Q1 GDP Fails to Impress or Surprise
The coronavirus pandemic ravaged the stock market when it first appeared back in February, and many suggested that it would be even worse for the global economy. These fears were well founded, as the U.S. economy shrank by 5% during the first quarter.
Real gross domestic product (GDP) decreased at an annual rate of 5.0% in the first quarter of 2020, according to the “third” estimate released by the Bureau of Economic Analysis. In the fourth quarter, real GDP increased 2.1%.
In the second estimate, the decrease in real GDP was also 5.0%. With the third estimate, an upward revision to nonresidential fixed investment was offset by downward revisions to private inventory investment, personal consumption expenditures (PCE) and exports.
Overall, the decrease in real GDP in the first quarter reflected negative contributions from PCE, private inventory investment, exports and nonresidential fixed investment that were partly offset by positive contributions from residential fixed investment, federal government spending and state and local government spending. Imports, which are a subtraction in the calculation of GDP, decreased in this time.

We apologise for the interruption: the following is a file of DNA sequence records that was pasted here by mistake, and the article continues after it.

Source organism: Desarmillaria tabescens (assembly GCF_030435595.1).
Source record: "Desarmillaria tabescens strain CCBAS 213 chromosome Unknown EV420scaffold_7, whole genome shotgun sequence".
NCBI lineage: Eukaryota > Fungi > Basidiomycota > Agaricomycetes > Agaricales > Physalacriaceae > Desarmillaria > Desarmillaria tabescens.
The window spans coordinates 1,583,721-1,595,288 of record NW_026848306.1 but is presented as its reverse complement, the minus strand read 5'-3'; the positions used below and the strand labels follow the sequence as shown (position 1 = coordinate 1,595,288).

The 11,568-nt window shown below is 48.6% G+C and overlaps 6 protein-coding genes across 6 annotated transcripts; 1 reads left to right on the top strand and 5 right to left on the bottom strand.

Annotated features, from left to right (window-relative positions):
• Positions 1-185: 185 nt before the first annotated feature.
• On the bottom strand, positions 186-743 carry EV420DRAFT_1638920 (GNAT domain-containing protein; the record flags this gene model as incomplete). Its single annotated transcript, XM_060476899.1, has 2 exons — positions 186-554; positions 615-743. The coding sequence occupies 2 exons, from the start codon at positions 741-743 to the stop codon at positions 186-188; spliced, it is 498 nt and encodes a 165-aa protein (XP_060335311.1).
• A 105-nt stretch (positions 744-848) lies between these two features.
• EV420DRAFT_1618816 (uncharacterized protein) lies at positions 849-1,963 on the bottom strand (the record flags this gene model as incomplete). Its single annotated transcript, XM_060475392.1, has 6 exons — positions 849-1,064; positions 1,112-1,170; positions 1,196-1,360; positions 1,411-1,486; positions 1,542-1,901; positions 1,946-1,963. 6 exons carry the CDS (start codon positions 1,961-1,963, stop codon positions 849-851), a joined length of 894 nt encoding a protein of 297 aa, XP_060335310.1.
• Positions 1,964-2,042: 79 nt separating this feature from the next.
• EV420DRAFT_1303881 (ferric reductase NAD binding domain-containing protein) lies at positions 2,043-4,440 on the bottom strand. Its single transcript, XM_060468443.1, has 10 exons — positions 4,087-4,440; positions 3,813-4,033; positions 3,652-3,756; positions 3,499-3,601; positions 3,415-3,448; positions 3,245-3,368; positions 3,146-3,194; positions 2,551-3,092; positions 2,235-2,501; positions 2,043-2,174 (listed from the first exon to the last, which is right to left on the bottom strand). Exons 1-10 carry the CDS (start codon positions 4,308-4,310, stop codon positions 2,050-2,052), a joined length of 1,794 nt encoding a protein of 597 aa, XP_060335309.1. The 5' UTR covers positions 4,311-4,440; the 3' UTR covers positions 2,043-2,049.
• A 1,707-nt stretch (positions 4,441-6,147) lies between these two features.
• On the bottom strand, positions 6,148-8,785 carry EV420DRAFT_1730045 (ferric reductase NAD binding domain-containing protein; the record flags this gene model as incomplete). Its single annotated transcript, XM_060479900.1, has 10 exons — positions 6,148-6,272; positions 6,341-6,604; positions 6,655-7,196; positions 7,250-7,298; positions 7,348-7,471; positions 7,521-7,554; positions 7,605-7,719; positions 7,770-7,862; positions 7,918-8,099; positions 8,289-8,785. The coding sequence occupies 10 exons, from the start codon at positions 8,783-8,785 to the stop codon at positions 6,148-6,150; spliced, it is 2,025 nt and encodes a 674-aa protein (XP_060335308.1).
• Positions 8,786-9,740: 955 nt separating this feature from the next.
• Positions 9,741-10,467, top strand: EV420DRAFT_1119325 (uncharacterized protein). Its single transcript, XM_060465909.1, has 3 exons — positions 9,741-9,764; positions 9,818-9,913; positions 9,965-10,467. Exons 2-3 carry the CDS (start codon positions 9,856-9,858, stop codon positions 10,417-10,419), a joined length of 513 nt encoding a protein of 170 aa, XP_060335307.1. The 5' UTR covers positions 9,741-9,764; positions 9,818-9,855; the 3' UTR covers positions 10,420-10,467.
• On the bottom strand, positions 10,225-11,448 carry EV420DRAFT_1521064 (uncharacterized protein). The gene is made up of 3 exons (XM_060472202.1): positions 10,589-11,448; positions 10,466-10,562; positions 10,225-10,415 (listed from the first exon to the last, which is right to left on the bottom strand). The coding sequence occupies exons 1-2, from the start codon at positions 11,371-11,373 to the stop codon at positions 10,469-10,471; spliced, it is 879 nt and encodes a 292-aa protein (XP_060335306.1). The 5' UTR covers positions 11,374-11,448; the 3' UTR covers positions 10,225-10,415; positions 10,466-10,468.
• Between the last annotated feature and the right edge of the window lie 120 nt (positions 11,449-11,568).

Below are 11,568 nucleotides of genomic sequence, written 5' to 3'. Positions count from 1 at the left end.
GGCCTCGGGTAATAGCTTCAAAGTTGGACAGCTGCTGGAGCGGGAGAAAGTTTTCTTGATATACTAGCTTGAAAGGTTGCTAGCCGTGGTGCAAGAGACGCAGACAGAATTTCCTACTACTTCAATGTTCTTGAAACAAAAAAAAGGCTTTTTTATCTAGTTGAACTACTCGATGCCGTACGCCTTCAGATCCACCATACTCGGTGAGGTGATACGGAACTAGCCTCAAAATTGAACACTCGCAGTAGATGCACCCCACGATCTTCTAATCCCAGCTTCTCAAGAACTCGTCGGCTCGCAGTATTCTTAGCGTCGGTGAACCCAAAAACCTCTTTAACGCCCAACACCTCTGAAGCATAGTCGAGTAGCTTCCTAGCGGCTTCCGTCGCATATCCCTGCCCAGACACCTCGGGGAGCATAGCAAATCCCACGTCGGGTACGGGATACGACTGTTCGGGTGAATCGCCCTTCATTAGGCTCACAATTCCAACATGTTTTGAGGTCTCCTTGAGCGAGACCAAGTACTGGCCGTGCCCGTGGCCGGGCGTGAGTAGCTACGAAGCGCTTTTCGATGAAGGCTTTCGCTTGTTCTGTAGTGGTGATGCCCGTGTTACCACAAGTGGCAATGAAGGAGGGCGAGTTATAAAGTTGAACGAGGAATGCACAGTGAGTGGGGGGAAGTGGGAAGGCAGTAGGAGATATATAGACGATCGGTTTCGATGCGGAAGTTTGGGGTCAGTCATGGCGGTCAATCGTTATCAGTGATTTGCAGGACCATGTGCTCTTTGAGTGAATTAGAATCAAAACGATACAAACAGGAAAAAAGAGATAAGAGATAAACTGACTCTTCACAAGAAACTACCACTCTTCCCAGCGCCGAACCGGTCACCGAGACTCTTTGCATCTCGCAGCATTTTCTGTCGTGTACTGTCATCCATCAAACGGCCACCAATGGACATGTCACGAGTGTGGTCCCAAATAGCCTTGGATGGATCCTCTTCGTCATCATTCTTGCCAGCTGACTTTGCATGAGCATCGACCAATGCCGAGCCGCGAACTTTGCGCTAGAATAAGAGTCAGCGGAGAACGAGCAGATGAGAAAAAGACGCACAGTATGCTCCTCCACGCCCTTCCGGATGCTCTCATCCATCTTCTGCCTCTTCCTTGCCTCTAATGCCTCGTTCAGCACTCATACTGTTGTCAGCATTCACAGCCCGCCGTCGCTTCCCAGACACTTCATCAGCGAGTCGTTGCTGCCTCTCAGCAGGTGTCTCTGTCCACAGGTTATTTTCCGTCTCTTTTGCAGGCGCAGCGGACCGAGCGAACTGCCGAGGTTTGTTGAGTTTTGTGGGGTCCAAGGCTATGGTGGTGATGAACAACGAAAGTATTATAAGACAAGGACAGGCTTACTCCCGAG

A few other highlights from the report included:
- Real gross domestic income decreased 4.4% in the first quarter, in contrast to an increase of 3.1% in the fourth quarter.
- Current‑dollar GDP decreased 3.4%, or $189.4 billion, in the first quarter to $21.54 trillion. In the fourth quarter, GDP increased 3.5%, or $186.6 billion.
- The price index for gross domestic purchases increased 1.7% in the first quarter, compared with an increase of 1.4% in the fourth quarter.
- The PCE price index increased 1.3%, compared with an increase of 1.4%.